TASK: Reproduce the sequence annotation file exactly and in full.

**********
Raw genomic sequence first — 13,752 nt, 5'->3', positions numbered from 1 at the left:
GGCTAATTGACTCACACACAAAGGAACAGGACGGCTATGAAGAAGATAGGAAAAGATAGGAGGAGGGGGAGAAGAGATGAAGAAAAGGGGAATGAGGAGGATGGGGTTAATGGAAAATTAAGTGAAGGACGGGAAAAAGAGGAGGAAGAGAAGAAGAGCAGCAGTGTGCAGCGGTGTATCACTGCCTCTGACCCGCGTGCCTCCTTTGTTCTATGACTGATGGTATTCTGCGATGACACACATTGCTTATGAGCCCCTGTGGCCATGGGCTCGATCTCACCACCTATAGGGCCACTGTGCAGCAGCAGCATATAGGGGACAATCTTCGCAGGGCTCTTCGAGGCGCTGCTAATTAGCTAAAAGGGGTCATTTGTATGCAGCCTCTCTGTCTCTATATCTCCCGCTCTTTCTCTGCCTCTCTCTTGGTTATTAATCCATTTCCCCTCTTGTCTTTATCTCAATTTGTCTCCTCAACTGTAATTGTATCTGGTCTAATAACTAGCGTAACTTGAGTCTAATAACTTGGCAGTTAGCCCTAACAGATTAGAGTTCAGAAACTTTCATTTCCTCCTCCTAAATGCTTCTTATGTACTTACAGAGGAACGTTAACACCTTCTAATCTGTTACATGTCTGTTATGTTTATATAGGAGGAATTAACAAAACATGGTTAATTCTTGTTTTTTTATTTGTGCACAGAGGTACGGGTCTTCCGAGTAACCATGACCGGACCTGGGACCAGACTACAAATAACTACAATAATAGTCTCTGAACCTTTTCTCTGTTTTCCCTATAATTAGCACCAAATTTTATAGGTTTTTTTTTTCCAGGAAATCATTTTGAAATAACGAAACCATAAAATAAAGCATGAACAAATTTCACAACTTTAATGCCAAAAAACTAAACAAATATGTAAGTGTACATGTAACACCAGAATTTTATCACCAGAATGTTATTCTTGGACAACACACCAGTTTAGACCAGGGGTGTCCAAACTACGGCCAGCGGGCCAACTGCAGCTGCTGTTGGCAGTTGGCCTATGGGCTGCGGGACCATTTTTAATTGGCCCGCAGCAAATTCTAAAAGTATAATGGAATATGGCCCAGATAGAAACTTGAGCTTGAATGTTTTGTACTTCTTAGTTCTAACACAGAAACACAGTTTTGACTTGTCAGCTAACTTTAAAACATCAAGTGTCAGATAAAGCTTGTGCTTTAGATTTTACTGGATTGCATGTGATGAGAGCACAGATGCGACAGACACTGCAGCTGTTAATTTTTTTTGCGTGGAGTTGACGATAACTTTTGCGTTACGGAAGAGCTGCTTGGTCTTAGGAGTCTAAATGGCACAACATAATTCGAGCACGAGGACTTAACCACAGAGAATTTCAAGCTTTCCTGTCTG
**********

Raw genomic sequence first — 13,752 nt, 5'->3', positions numbered from 1 at the left:
GGCTAATTGACTCACACACAAAGGAACAGGACGGCTATGAAGAAGATAGGAAAAGATAGGAGGAGGGGGAGAAGAGATGAAGAAAAGGGGAATGAGGAGGATGGGGTTAATGGAAAATTAAGTGAAGGACGGGAAAAAGAGGAGGAAGAGAAGAAGAGCAGCAGTGTGCAGCGGTGTATCACTGCCTCTGACCCGCGTGCCTCCTTTGTTCTATGACTGATGGTATTCTGCGATGACACACATTGCTTATGAGCCCCTGTGGCCATGGGCTCGATCTCACCACCTATAGGGCCACTGTGCAGCAGCAGCATATAGGGGACAATCTTCGCAGGGCTCTTCGAGGCGCTGCTAATTAGCTAAAAGGGGTCATTTGTATGCAGCCTCTCTGTCTCTATATCTCCCGCTCTTTCTCTGCCTCTCTCTTGGTTATTAATCCATTTCCCCTCTTGTCTTTATCTCAATTTGTCTCCTCAACTGTAATTGTATCTGGTCTAATAACTAGCGTAACTTGAGTCTAATAACTTGGCAGTTAGCCCTAACAGATTAGAGTTCAGAAACTTTCATTTCCTCCTCCTAAATGCTTCTTATGTACTTACAGAGGAACGTTAACACCTTCTAATCTGTTACATGTCTGTTATGTTTATATAGGAGGAATTAACAAAACATGGTTAATTCTTGTTTTTTTATTTGTGCACAGAGGTACGGGTCTTCCGAGTAACCATGACCGGACCTGGGACCAGACTACAAATAACTACAATAATAGTCTCTGAACCTTTTCTCTGTTTTCCCTATAATTAGCACCAAATTTTATAGGTTTTTTTTTTCCAGGAAATCATTTTGAAATAACGAAACCATAAAATAAAGCATGAACAAATTTCACAACTTTAATGCCAAAAAACTAAACAAATATGTAAGTGTACATGTAACACCAGAATTTTATCACCAGAATGTTATTCTTGGACAACACACCAGTTTAGACCAGGGGTGTCCAAACTACGGCCAGCGGGCCAACTGCAGCTGCTGTTGGCAGTTGGCCTATGGGCTGCGGGACCATTTTTAATTGGCCCGCAGCAAATTCTAAAAGTATAATGGAATATGGCCCAGATAGAAACTTGAGCTTGAATGTTTTGTACTTCTTAGTTCTAACACAGAAACACAGTTTTGACTTGTCAGCTAACTTTAAAACATCAAGTGTCAGATAAAGCTTGTGCTTTAGATTTTACTGGATTGCATGTGATGAGAGCACAGATGCGACAGACACTGCAGCTGTTAATTTTTTTTGCGTGGAGTTGACGATAACTTTTGCGTTACGGAAGAGCTGCTTGGTCTTAGGAGTCTAAATGGCACAACATAATTCGAGCACGAGGACTTAACCACAGAGAATTTCAAGCTTTCCTGTCTG